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Accenture's revenue guidance for Q1 points to concerns for Indian IT firms

Analysts said that margin pressures are expected to continue in Indian IT, and they may see a slowdown in growth momentum.

September 23, 2022 / 11:00 AM IST

For Indian IT companies, Accenture's revenue estimates for the first quarter of the upcoming fiscal may be a cause for concern, according to analysts. Accenture’s results, which come before those of India's major IT companies, typically represent expectations for those companies' own results. A sizable number of the company’s employees also work in India.

Accenture, which announced its fourth quarter results on September 22  (it follows a September-August financial year), forecast Q1 revenue in the range of $15.2-15.75 billion, which is less than the estimate of $16.07 billion and includes a -8.5 percent impact on a year-over-year basis due to a stronger dollar.

Accenture's revenue guidance for the first quarter of the next fiscal year, which is lower than expected, could be a sign of concern about the slowing of the world's largest economies, whether in North America or Europe, according to Omkar Tanksale, Research Analyst at Axis Securities.

“For India, I believe the results will be in line with expectations and growth momentum is likely to continue. However, it is likely that margins will continue to remain under pressure for some time. But, going ahead, IT might expect some spending cuts and might face some slowdown in growth momentum,” he said.

During the company's earnings call, Accenture Chief Executive Officer (CEO) Julie Sweet stated that despite the economic slowdown, the company continues to see really strong demand for its services.

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“The most recent estimate for IT Services continues to show the growth for our industry will be about 5 percent. Anywhere in our range, it will show us continuing to take share,” she said.

The current macro environment affects different industries differently, Sweet said, adding that those who are “really tied to the supply chain disruption and inflation continue to focus on cost.”

Commenting on the focus of clients, Accenture said it is recommending that leadership teams prioritise “where they can get good time to value, making sure that they are doing things that are material, not having 1,000 different pilots as opposed to actually getting to scale”, Sweet said.

Sweet cautioned that most of their clients adhere to the calendar year and set their budgets in January, at which point they will have a better idea of their visibility for the second half of the fiscal.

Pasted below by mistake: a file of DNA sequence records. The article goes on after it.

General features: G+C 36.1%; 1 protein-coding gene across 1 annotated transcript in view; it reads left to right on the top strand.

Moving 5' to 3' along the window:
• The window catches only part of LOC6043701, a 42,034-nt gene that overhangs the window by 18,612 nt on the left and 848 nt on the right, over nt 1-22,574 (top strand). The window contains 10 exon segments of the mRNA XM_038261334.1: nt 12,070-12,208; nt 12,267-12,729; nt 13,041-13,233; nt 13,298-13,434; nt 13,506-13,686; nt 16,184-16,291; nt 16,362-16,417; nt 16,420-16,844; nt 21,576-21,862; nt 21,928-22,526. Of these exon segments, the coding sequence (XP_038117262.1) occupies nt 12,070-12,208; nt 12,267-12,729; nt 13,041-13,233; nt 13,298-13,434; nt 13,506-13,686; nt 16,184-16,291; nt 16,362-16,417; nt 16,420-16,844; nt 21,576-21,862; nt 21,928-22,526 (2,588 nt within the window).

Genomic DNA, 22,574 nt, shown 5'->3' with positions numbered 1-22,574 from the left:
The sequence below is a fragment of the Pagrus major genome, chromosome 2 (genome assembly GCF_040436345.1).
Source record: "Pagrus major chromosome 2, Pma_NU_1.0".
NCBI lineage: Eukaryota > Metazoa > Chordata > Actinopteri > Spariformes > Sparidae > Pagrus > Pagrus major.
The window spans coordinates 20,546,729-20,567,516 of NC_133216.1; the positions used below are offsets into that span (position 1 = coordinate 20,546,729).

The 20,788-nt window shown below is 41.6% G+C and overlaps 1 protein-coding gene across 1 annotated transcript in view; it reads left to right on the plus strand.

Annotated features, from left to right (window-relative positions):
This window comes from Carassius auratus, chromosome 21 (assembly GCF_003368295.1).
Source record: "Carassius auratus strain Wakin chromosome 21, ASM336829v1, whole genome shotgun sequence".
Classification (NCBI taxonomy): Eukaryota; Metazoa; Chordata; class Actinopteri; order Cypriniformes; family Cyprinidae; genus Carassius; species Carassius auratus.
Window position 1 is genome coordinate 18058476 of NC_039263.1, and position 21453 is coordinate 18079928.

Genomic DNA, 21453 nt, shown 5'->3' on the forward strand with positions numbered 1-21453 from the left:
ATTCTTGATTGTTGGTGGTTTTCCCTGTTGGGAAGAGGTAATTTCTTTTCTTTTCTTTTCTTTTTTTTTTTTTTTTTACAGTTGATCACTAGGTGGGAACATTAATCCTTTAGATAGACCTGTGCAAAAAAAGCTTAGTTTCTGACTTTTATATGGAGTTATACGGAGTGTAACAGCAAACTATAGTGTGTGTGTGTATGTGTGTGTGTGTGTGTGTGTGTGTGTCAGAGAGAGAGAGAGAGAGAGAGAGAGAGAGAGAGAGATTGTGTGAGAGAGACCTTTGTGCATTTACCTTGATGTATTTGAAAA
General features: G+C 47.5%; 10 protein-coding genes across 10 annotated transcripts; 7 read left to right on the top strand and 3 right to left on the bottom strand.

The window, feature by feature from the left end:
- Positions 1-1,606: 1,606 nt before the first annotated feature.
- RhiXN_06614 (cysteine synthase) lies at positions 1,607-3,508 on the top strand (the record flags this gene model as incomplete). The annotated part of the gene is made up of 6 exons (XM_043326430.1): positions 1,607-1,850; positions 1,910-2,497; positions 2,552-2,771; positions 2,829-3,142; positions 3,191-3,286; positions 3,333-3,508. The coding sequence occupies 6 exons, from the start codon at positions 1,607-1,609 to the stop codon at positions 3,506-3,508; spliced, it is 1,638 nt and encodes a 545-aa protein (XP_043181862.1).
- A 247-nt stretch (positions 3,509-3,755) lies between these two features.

Accenture's attrition rate remained high at 20%, the same as in the previous quarter. Sweet stated that the company expects the labour market to remain tight as technology skills are in high demand by both companies and their own competitors.

It added nearly 11,000 people during the quarter, marking the second consecutive quarter of low headcount addition — figures closer to pre-pandemic levels.

“We're expecting to have a continued tight labour market, and we continue to expect us to really excel because despite that market. Even this last year, we added 100,000 people. The fact that there have been some layoffs in certain markets isn't really going to change much,” Sweet said.

Accenture's Chief Financial Officer, KC McClure, expects wage inflation to continue.

“It's across all industries and across the globe. And for us, it's going to vary by geography by scale. And we will navigate that like we did this past year with a focus on pricing, which we all know can lag compensation a bit,” she said.

Concerns abound for Indian IT

The results indicate a strong performance from Indian IT in Q2FY23 because they operate in a similar business environment, according to Mitul Shah, Head of Research at Reliance Securities. He did warn, however, that lower guidance and margin pressures would result in weaker commentary and more challenges for the IT sector in the future.

According to an ICICI Securities note authored by Aniket Pande and Aditi Patil, Accenture's slowing consulting bookings growth implies lower demand for discretionary spends, and demand for discretionary services is expected to be low in Indian IT as well.

The note also said that the slowing pace of hiring despite elevated attrition implies weak demand visibility, and a similar slowdown in hiring can be expected in Indian IT. With Accenture’s comments on wage inflation and a tight labour market, ICICI Securities said margin pressures are expected to continue for Indian IT services.
Haripriya Suresh
first published: Sep 23, 2022 10:46 am
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